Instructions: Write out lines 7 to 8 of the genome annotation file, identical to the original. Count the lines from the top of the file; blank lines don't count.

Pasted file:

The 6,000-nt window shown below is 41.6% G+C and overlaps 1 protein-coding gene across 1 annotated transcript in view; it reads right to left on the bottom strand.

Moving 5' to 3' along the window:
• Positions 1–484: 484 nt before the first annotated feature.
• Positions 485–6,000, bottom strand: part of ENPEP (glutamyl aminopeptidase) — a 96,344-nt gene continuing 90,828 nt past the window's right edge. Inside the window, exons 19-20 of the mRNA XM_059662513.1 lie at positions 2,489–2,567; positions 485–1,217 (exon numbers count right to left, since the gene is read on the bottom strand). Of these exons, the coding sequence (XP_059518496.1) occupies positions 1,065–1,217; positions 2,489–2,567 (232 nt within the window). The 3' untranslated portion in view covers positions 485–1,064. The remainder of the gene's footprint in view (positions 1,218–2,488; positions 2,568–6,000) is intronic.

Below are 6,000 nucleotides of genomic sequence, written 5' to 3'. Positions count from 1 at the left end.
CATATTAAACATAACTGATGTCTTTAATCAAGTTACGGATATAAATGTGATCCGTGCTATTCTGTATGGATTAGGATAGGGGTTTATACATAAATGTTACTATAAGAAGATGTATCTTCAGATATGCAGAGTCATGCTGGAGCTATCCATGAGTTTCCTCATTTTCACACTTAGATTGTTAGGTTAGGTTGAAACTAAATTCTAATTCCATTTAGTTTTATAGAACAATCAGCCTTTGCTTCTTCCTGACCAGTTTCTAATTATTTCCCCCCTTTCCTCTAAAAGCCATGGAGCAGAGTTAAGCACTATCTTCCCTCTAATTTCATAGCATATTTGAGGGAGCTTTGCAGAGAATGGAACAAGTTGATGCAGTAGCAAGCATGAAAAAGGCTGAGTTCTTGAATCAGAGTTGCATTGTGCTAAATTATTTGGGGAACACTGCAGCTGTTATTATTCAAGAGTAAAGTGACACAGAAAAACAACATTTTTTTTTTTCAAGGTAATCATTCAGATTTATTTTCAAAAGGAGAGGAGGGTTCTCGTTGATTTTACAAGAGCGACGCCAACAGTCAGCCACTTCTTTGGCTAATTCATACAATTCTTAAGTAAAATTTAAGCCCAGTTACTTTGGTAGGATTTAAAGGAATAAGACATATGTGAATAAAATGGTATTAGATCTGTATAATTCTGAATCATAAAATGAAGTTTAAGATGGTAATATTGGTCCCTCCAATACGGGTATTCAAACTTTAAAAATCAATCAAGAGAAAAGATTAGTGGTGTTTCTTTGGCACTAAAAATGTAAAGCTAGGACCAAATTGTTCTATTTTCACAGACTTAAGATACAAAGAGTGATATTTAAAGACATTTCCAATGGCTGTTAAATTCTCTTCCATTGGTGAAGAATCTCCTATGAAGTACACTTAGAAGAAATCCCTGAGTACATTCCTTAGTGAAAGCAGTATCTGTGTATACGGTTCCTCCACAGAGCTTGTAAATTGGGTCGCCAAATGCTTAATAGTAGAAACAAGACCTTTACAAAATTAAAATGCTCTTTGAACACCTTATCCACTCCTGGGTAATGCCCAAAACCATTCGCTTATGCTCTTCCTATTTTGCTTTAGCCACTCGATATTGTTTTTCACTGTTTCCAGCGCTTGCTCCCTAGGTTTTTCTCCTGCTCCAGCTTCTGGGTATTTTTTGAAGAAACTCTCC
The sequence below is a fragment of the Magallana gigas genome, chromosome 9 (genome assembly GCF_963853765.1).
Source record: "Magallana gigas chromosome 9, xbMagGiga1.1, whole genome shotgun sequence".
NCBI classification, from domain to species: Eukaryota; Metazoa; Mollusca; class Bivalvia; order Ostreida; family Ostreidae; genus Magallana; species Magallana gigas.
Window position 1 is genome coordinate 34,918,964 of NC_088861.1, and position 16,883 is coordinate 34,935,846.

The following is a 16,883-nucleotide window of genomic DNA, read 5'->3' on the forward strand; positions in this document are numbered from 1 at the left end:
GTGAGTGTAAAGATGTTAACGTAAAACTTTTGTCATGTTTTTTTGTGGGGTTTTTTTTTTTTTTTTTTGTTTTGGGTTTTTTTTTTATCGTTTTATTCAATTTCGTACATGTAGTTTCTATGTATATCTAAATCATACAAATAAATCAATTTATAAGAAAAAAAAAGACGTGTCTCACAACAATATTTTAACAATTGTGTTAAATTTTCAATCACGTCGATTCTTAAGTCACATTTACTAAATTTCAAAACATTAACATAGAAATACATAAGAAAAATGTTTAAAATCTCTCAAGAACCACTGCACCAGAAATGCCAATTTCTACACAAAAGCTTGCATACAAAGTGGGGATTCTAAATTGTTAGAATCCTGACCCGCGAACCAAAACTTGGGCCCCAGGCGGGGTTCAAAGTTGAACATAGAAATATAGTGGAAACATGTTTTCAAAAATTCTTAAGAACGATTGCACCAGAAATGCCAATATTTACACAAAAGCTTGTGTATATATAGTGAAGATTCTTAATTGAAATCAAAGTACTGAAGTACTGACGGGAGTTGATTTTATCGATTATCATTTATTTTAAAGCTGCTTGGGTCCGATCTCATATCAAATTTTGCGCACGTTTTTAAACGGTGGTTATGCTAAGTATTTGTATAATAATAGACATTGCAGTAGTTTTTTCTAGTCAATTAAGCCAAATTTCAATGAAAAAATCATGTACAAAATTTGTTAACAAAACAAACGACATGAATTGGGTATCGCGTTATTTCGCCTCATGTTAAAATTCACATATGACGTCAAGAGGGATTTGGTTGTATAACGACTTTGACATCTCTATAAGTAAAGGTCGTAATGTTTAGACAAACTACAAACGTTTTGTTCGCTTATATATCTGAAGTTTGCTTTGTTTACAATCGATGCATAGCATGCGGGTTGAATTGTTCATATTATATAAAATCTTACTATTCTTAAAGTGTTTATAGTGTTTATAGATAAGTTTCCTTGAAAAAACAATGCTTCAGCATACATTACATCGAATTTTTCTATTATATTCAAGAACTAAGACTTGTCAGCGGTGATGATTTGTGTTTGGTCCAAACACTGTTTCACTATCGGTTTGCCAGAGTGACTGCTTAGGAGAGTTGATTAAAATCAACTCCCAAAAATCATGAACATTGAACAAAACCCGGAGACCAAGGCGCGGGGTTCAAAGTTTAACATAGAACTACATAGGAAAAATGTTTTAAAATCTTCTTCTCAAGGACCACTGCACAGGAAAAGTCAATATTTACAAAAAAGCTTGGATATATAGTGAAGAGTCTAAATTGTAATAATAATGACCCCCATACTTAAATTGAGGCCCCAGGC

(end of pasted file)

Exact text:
The sequence below is a fragment of the Magallana gigas genome, chromosome 9 (genome assembly GCF_963853765.1).
Source record: "Magallana gigas chromosome 9, xbMagGiga1.1, whole genome shotgun sequence".